‘Snowman’ Craters Found On Asteroid Twice The Size Of California
PASADENA (CBS) — Scientists are getting a closer look at what appears to be a “groovy” asteroid passing through our solar system.
KNX 1070’s John Brooks reports researchers at Jet Propulsion Laboratory in Pasadena are poring over the first close-up photos of the pockmarked Vesta.
After traveling through he asteroid belt between Mars and Jupiter, NASA spacecraft Dawn has captured rare images of an object that formed at about the same time as the sun, which some scientists estimate was nearly 5 billion years ago.
“What happened back then was the material that was orbiting what was going to become the sun began to condense,” said UCLA’s Chris Russell, the project’s principal investigator. “When Vesta started to come together, we believe there was a supernova which irradiated the material.”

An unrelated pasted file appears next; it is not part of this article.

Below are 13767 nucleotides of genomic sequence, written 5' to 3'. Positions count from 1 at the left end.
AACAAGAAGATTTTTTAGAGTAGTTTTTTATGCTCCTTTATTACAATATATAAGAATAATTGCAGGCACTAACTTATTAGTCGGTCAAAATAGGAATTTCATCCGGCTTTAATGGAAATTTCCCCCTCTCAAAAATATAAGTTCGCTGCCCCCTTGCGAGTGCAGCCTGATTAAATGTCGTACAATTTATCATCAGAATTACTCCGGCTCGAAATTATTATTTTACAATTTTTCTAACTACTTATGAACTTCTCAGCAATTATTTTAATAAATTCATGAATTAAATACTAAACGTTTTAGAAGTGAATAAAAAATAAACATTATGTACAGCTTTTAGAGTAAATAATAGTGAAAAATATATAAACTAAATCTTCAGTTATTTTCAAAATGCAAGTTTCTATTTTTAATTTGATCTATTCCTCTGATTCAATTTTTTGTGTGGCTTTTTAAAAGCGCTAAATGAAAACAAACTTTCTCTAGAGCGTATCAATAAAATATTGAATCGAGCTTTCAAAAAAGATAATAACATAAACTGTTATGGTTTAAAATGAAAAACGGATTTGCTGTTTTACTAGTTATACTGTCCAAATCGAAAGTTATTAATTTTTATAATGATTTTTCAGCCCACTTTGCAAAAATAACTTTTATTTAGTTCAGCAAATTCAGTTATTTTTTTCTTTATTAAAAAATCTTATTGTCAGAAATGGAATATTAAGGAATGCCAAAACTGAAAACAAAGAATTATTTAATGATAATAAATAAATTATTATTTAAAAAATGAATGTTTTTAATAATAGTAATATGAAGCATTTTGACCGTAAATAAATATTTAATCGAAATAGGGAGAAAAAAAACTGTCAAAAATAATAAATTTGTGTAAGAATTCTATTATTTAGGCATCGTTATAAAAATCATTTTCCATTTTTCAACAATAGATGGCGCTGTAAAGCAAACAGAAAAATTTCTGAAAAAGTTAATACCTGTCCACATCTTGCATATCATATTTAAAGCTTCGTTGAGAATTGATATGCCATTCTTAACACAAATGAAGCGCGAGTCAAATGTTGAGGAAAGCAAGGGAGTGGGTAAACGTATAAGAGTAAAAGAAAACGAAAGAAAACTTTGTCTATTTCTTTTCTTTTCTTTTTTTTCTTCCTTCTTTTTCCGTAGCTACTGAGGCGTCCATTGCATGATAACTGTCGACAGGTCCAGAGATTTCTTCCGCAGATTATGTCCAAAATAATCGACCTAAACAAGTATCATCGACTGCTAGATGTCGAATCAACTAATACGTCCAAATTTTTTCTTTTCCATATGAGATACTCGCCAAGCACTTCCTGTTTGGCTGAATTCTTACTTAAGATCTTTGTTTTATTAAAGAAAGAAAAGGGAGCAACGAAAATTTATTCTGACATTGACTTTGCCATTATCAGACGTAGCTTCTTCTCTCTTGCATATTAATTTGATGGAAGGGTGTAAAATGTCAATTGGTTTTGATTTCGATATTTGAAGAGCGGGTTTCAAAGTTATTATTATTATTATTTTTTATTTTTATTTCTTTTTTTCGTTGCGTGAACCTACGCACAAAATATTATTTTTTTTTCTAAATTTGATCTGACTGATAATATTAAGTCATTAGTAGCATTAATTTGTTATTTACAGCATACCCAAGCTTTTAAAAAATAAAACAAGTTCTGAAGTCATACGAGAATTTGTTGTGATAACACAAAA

Russell said they believe Vesta — which has twice the surface area of the state of California — was shattered in a collision that triggered meteorites that still fall to earth, leaving the asteroid scarred with grooves.
“Those grooves are pretty much in the equatorial region, and they’re very much perpendicular to the direction we think that the impact was going when it hit Vesta,” said Russell.
More evidence of this ancient impact is seen in a trio of stacked circular craters — or what some scientists have called a “snowman” — on the surface of Vesta.
Located on the northern hemisphere, the craters “appear to be filled with debris and they have an ejecta blanket around” the area, said Holger Sierks, with the Max Planck Society in Germany.
As the Dawn spacecraft continues to move closer and closer in orbit, JPL’s Marc Rayman says researchers couldn’t be more excited about what else they may discover.
“After two centures of observing this fuzzy little blob of light among the stars, Earth now has a robotic emissary in orbit at Vesta,” said Rayman.